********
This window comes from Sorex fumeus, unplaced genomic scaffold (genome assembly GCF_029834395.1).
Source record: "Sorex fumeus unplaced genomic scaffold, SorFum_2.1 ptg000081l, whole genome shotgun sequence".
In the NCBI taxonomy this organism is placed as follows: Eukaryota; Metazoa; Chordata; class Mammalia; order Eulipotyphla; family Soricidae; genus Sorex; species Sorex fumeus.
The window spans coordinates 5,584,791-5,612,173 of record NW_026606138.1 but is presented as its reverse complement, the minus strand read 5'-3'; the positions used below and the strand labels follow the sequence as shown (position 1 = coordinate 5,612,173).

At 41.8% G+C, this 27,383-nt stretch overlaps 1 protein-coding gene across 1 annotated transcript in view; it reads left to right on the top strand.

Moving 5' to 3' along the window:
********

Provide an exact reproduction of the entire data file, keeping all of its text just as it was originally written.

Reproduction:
This window comes from Sorex fumeus, unplaced genomic scaffold (genome assembly GCF_029834395.1).
Source record: "Sorex fumeus unplaced genomic scaffold, SorFum_2.1 ptg000081l, whole genome shotgun sequence".
In the NCBI taxonomy this organism is placed as follows: Eukaryota; Metazoa; Chordata; class Mammalia; order Eulipotyphla; family Soricidae; genus Sorex; species Sorex fumeus.
The window spans coordinates 5,584,791-5,612,173 of record NW_026606138.1 but is presented as its reverse complement, the minus strand read 5'-3'; the positions used below and the strand labels follow the sequence as shown (position 1 = coordinate 5,612,173).

At 41.8% G+C, this 27,383-nt stretch overlaps 1 protein-coding gene across 1 annotated transcript in view; it reads left to right on the top strand.

Moving 5' to 3' along the window: